The IRS issued the 2015 optional standard mileage rates that are used to calculate the deductible costs of operating an automobile for business, charitable, medical or moving purposes.

Beginning on Jan. 1, 2015, the standard mileage rates for the use of a car, van, pickup or panel truck will be 57.5 cents per mile for business miles driven, up from 56 cents in 2014.

The rate will be 23 cents per mile driven for medical or moving purposes, down half a cent from 2014, and 14 cents per mile driven in service of charitable organizations.

The IRS noted that the standard mileage rate for business is based on an annual study of the fixed and variable costs of operating an automobile, including depreciation, insurance, repairs, tires, maintenance, gas and oil. The rate for medical and moving purposes is based on the variable costs, such as gas and oil.

The charitable rate is set by law. Taxpayers always have the option of claiming deductions based on the actual costs of using a vehicle rather than the standard mileage rates, the IRS noted.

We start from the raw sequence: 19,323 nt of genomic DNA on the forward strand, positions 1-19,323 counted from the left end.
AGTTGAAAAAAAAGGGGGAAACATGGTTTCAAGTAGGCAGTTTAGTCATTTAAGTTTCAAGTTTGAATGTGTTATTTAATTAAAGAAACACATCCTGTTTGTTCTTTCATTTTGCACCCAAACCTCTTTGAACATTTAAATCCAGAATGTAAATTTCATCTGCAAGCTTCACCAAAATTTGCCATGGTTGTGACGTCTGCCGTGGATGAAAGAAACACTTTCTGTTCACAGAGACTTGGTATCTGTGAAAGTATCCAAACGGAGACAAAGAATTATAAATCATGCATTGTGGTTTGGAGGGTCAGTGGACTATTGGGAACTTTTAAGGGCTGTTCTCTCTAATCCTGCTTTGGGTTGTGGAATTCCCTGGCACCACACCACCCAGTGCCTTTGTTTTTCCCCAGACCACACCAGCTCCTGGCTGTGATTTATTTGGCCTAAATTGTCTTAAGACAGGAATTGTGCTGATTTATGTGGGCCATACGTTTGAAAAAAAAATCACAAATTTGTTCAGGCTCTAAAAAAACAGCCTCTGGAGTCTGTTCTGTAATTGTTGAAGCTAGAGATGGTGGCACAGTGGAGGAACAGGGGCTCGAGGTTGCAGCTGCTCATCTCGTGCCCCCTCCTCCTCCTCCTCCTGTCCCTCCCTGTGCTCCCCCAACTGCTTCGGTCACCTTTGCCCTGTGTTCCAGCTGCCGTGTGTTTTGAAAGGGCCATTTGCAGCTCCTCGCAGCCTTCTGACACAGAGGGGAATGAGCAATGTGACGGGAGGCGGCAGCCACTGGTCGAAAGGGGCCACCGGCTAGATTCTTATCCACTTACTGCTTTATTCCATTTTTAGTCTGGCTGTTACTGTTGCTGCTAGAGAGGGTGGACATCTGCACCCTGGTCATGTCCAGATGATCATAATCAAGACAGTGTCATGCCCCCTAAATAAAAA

A taxpayer may not use the business standard mileage rate for a vehicle after claiming accelerated depreciation, including the Section 179 expense deduction, on that vehicle, the IRS pointed out. Likewise, the standard rate is not available to fleet owners (more than four vehicles used simultaneously). Details on these and other special rules are in Revenue Procedure 2010-51, the instructions to Form 1040 and various online IRS publications including Publication 17, Your Federal Income Tax.

Besides the standard mileage rates, Notice 2014-79, posted Wednesday on IRS.gov, also includes the basis reduction amounts for those choosing the business standard mileage rate, as well as the maximum standard automobile cost   that may be used in computing an allowance under  a fixed and variable rate plan. The rules for using the optional standard mileage rates to calculate the amount of a deductible business, moving, medical, or charitable expense are in Rev. Proc. 2010-51. 

Michael Cohn is the Editor-in-Chief of AccountingToday.com. 

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